Rob Sequin | Havana Journal
Speculation has it that the Ministry of Sugar (MINAZ) will be closed in the near future and be replaced by a centrally controlled, state run corporation according to sources talking with Reuters.
The sugar industry was a big source of revenue for Cuba until 1992. This is the most severe reorganization since the industry was drastically downsized in 2002.
The Ministry of Sugar is the body responsible for directing, implementing and monitoring sugar cane cultivation and the processing of sugar cane and its derivatives.
Plans to create the new sugar corporation and revitalize the industry by allowing foreign investment and the closing inefficient sugar mills are nearing final approval by President Raul Castro.
Cuba used to produce 8 million tons of raw sugar a year before the collapse of the Soviet Union but now accounts for less than 5% of foreign exchange earnings. In 1992 Cuba shut down and dismantled 71 of 156 mills, all 71 built well before the revolution, and relegated 60 percent of sugar plantation land to other uses. More mills have closed since then, with just 44 mills open this season. Another 20 have been maintained in working condition for future use.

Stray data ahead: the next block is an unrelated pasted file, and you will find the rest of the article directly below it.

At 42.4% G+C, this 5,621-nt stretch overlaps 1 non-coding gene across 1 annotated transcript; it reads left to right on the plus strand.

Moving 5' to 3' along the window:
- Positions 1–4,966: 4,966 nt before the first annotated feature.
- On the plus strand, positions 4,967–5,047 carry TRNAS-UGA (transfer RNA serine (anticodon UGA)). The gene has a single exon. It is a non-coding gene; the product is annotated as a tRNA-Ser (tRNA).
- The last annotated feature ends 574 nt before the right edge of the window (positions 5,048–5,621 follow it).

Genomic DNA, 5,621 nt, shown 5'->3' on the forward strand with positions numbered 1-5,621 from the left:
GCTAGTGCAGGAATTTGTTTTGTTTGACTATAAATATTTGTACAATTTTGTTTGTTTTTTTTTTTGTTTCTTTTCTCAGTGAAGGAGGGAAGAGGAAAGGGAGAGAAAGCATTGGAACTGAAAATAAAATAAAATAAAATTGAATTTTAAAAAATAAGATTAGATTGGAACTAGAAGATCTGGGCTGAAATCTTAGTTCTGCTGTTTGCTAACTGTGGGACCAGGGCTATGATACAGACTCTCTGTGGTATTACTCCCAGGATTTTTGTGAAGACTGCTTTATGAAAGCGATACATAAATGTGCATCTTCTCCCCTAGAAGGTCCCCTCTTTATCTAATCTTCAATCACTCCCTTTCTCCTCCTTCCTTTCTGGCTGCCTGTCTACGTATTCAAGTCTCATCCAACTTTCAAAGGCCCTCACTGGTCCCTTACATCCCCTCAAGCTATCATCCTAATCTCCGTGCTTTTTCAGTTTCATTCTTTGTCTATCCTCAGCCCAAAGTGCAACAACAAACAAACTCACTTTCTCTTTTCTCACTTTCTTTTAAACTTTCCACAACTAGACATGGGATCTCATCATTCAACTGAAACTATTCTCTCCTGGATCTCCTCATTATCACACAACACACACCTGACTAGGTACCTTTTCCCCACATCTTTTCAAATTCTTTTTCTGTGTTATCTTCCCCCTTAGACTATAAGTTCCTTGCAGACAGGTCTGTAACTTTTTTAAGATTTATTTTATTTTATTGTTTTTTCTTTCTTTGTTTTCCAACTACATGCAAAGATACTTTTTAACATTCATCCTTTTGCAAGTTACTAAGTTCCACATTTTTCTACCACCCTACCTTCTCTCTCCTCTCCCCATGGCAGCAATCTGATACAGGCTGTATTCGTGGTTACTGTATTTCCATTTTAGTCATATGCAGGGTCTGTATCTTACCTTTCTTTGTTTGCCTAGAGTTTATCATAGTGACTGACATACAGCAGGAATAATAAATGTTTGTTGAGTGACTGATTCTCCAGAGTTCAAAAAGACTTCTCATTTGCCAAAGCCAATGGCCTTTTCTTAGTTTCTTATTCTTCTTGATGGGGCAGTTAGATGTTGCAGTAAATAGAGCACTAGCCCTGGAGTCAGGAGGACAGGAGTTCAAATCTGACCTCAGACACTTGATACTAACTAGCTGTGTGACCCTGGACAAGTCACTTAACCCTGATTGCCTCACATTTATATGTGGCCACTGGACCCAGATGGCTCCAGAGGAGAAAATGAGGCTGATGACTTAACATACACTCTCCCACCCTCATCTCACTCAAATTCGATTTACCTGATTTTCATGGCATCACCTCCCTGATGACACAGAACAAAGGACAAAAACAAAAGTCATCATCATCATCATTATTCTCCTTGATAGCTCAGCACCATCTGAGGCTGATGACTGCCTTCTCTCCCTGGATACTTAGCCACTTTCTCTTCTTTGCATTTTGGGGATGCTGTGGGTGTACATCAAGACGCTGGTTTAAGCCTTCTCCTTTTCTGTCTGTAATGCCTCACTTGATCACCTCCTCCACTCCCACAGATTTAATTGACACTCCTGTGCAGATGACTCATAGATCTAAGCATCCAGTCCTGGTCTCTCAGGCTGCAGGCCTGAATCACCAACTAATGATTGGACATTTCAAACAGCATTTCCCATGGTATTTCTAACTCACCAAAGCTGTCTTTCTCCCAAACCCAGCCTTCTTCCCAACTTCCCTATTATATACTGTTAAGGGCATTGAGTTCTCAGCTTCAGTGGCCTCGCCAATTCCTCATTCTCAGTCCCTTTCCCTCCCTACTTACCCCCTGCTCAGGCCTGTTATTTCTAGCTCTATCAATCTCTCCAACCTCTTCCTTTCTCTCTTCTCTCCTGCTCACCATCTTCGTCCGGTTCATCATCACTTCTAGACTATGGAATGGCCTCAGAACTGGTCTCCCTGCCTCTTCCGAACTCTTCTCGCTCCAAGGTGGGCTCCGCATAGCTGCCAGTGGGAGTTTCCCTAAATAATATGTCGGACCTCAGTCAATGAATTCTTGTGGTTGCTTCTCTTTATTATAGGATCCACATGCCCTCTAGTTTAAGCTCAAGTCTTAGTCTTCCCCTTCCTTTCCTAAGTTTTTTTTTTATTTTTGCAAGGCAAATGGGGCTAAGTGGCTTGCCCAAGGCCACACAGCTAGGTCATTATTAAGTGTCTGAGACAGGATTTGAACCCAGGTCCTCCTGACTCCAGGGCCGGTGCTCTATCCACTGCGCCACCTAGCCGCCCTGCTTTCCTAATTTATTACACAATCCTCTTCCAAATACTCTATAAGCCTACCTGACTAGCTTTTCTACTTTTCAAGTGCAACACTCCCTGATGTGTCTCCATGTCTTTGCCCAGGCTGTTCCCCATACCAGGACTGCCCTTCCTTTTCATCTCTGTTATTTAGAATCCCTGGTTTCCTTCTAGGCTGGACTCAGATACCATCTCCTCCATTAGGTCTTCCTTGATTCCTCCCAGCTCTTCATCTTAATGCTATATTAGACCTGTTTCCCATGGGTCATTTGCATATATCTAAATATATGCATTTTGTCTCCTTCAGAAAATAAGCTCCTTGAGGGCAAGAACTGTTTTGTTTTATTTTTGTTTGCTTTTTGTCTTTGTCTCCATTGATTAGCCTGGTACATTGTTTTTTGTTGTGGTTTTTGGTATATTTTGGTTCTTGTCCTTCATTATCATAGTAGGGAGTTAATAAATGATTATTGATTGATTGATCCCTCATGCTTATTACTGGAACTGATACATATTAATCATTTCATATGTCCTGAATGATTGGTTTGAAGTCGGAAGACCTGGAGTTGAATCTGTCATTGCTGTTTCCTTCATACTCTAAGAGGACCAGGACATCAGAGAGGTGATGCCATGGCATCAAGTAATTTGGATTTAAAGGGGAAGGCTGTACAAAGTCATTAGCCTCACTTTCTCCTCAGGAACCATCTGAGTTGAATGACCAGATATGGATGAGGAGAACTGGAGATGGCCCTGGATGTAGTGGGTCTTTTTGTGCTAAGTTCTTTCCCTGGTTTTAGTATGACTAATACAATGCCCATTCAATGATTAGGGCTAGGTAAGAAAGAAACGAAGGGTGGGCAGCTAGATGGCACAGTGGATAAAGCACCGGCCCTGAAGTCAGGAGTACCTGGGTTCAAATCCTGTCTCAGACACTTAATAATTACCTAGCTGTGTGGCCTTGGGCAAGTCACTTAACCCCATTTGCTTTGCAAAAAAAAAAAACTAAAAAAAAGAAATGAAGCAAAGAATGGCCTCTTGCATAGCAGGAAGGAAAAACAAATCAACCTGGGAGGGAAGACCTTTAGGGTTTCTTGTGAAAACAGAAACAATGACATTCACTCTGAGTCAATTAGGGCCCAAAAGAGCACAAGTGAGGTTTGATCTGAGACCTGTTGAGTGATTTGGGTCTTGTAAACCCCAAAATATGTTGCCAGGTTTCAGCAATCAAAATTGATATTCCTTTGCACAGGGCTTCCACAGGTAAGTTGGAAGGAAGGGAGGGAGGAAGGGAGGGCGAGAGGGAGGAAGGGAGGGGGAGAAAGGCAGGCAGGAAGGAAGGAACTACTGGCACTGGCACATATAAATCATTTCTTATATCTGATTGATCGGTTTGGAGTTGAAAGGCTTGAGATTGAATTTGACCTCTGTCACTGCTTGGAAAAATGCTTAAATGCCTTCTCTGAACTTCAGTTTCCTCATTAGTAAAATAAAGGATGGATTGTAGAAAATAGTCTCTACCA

Near term output is expected to be only 1.2 million tons.
A source close to the industry said “in the medium-term they hope to increase production to 2.8 million tonnes using fewer mills”.
“Yields per hectare are currently around 3 tonnes per hectare and the goal is to bring them up to at least 6 tonnes,” he added.
The international standard is 8 tons per hectare.
Similar corporations to the one planned for sugar operate with foreign partners in nickel (Cubaniquel) and oil and gas (Cubapetroleo) under the Ministry of Basic Industry.
“The new structure will give decision makers in the industry more autonomy and allow them to keep a percentage of revenues for re-investment,” a Cuban economist said, asking like the others that his name not be used.